The Duke and Duchess of Cambridge's trip to NSW and Victoria may now be off due to the coronavirus travel ban, but that hasn’t stopped the community in Cudgewa making its case for a royal stopover.
Outside Hotel Cudgewa, near the Victoria-New South Wales border, celebrated Indigenous chef Clayton Donovan is cooking sausages on the barbecue.
A French-trained, internationally recognised chef, Donovan has travelled the world sharing native Australian foods and cooking techniques.
But when the small town of Cudgewa called for help in the aftermath of the New Year’s Day bushfires that swept through north-east Victoria, he answered.
“Once you do a couple of dinners or barbies, what it actually brings to the community after a couple of terrible months ... It’s still quite terrible now,” he told SBS News earlier this month.
The tiny Upper Murray town was hit hard.
More than a dozen home were destroyed, thousands of livestock were lost and public facilities including tennis courts and the playground were razed.
The local pub became a relief centre. It was a place for the town’s 200 or so residents to get supplies, a meal, and support from each other.
But as days of relief support turned into weeks, Cudgewa local Joshua Collings called on Australia’s only hatted Indigenous chef to help out.
“I said, 'Clay we need to give the pub guys a break, they’re just so overworked'. So he came and he never left.”
Donovan has spent the past two months cooking at the pub and other local venues, helping the community heal through good food and good company.
“It’s one of the oldest rituals in the world that can bring people together, once you have those smells happening in the room, you can’t really go wrong,” he said.
The chef has since become part of a community-wide push to get the Duke and Duchess of Cambridge to visit Cudgewa on a tour of bushfire-hit regions in NSW and Victoria.
Prince William and Kate's trip was reportedly being planned for later this year but is now in doubt due to travel restrictions caused by the spread of COVID-19.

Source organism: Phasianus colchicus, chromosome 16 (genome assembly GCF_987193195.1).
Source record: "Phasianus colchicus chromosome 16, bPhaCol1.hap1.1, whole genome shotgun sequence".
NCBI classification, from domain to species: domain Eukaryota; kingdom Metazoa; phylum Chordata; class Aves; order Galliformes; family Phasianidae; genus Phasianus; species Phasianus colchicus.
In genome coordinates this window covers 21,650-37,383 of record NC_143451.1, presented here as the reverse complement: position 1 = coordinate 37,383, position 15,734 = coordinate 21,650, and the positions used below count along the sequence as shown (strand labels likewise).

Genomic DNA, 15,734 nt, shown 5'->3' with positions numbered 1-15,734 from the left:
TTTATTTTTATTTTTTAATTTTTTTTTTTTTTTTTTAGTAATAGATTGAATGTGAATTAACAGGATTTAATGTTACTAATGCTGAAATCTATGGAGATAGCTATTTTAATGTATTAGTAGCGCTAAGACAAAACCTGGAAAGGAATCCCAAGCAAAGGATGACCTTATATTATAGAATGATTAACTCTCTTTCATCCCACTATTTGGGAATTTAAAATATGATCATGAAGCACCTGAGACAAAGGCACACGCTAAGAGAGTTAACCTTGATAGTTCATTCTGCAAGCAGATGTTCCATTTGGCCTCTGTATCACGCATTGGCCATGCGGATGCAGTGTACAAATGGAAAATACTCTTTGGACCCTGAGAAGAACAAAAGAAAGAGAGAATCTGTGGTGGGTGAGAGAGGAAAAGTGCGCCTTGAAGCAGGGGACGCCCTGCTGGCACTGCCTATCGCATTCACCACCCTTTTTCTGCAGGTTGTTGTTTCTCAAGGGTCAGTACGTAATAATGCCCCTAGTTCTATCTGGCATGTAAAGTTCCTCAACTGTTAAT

Promising a wide array of unique experiences including a ride-on mower race down Main Street, as well as beer yoga and food prepared by Donovan, Mr Collings said a bit of royal attention would go a long way.
“I think it might bring so much attention to what needs to be done, it might get done a lot faster. Kind of like the Olympic Games, the last month before the Olympic Games, the sprint,” he said.
Before the travel bans were announced, local federal member Helen Haines threw her support behind the bid, writing to the Prime Minister’s office to request Cudgewa as a destination for any royal tour that may happen.
“This would be something that marked itself for the future. I think it would be a massive highlight, it would give people such hope and a new burst of energy.”
Cudgewa pub manager Tracey Fair said the town is in need of a boost and despite ongoing efforts to restore fences and clear away debris, the people of Cudgewa are reminded daily of all they have lost.
“If you drive down the street it’s like the fire happened yesterday but the rain has turned everything green.”
“A royal visit would give us a break from our harsh reality at the moment.”
In the face of the widespread bushfire destruction, the people of Cudgewa proved why community spirit matters.
Ms Haines described it as a town like no other.
“That little place was cut off for quite a while, there was no mobile phone coverage and no power, they had to band together and they did that.”
Despite losing his own home, Mr Collings spearheaded the relief efforts, raising funds for urgent supplies through an online crowdfunding site and organising volunteers to deliver goods and help in the restoration of fences.
But, he says, one of the most important jobs in the bushfire aftermath has to been keeping people together and giving them a distraction.
“We had a party every week. So every Friday night, normal happy hour, bands, guest chefs coming in. And it just gave a tiny little break to the mundaneness of the blackness that was up here.”
While Cudgewa’s royal ambitions may go unrealised, he says their little town will always find something to celebrate.
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